“We try to spend most of our discretionary money on programs and charities in communities where we have our production facilities, which is not Charlotte,” Coblin says. “We really try to minimize our presence in Charlotte because we have so few employees here, and they tend to be some of the senior management. We’d rather put our attention where our workers are — the small rural areas.”

Others have followed Nucor’s model, planting corporate offices in places with competitive real-estate prices and decent airline connections. In effect, they are places to park high-priced executives with a way to get them quickly out of town to where the actual work is done. Charlotte’s airport, with its 534-flights-a-day US Airways hub, offers an unusual number of nonstop flights for a midsize city.

It has two types of headquarters. There are the homegrown varieties such as Bank of America, Wachovia (né First Union) and Duke Energy Corp. They have deep roots in the community, large corporate offices and wide-ranging involvement in civic and cultural affairs. At the other end of the spectrum are companies that might have big names on Wall Street but little local recognition or impact. Most — like SPX Corp. — moved here.

SPX is a $5 billion global manufacturing conglomerate that makes products ranging from electronic testing devices to cooling systems for power plants. It employs about 22,000, but only 100 or so work at its corporate headquarters in a suburban office park. SPX contributes to numerous causes but rations its donations based on the size of its local work force. “We don’t take a look at it and say, ‘Because we are based here in Charlotte we want to make a big impression here,’” spokeswoman Tina Betlejewski says. “We have employees all over the world. How do we make sure we have an impact where our employees work?”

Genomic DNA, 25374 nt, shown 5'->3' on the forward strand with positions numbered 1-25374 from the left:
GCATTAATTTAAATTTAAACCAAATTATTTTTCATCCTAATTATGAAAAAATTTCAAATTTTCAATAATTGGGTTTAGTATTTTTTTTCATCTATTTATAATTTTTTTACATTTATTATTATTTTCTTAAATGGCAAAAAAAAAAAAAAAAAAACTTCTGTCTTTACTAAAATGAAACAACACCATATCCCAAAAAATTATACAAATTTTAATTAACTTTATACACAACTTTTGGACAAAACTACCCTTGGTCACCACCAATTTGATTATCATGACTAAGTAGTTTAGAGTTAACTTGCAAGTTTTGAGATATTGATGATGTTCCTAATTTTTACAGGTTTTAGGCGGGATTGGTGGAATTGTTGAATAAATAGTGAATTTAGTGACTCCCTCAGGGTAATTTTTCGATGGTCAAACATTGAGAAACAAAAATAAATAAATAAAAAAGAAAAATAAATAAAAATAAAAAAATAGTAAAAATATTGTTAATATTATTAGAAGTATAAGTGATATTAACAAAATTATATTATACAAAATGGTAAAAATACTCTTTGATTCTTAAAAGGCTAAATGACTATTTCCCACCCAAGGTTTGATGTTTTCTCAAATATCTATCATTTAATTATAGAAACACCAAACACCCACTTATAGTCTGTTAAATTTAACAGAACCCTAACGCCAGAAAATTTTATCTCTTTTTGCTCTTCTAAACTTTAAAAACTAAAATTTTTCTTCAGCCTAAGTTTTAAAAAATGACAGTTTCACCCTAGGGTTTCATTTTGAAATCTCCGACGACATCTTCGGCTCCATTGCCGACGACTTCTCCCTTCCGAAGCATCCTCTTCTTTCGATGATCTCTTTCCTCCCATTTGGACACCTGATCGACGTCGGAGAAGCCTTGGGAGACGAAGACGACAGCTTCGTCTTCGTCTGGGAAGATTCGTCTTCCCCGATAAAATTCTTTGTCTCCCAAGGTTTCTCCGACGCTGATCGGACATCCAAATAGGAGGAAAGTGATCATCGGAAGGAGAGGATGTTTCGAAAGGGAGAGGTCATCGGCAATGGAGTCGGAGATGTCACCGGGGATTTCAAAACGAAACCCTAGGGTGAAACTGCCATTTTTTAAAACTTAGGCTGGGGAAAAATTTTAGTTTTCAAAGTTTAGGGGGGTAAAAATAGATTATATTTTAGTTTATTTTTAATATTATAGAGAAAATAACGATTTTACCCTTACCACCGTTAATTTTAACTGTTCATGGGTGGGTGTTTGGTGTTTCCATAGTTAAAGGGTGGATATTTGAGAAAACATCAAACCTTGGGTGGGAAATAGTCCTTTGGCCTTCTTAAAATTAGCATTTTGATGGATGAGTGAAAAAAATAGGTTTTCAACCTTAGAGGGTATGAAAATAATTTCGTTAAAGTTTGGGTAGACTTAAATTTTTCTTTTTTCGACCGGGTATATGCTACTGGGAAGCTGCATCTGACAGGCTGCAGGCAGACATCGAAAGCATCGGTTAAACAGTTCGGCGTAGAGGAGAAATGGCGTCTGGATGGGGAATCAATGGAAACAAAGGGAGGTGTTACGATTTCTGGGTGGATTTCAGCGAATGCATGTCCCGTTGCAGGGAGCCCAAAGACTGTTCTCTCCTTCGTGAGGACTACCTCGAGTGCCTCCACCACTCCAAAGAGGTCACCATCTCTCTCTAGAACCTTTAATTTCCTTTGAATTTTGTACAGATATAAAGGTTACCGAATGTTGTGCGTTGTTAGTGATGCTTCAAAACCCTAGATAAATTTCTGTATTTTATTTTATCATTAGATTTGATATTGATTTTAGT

So why doesn’t SPX put its headquarters where its workers and factories are? The answer underscores why Charlotte, with few unique attractions, manages to land as many headquarters as it does. Through acquisitions, SPX became a national, then international operation that outgrew its hometown — Muskegon, Mich., a city of 40,000 on Lake Michigan about 70 miles northeast of Chicago. Looking for a new home, it found Charlotte after acquiring United Dominion Industries in 2001. United Dominion had moved to the Queen City from Montreal in 1989, listing the airport as an important attraction.

SPX came to Charlotte because it was an easy place to get away from. Charlotte was business-friendly with affordable housing, it had a good corporate talent pool and smattering of cultural amenities, but, most of all, it had an international airport. “The No. 1 criteria for us was access to domestic and international air service,” Betlejewski says.

Charlotte has a number of other corporate headquarters that are cast from a similar mold but are not big enough to make the Fortune 500. Midrex Technologies Inc., a steel maker that moved here in 1974, runs operations around the world from a Charlotte office with 65 employees. Another industrial conglomerate, Carlisle Cos. moved here from Syracuse, N.Y., in 2001. Despite $630 million in sales last year, it’s barely known in the Queen City. MedCath Corp.’s network of hospitals and testing centers generated nearly $700 million in 2004. None are in Charlotte, where the company was started in 1988.

So why do communities crave big-time corporate bigwigs so much? Why do the three largest metro areas of North Carolina recruit corporate headquarters as part of their business-development efforts? Across the state, economic-development officials say headquarters help sell communities. Their presence creates an image that a city is a player in the corporate world, that it has the right stuff to attract high-powered, highly paid top executives, that it’s a good place to live and work. Or put another way, having a Fortune 500 headquarters is an ego trip. Conversely, losing one can be a monumental downer.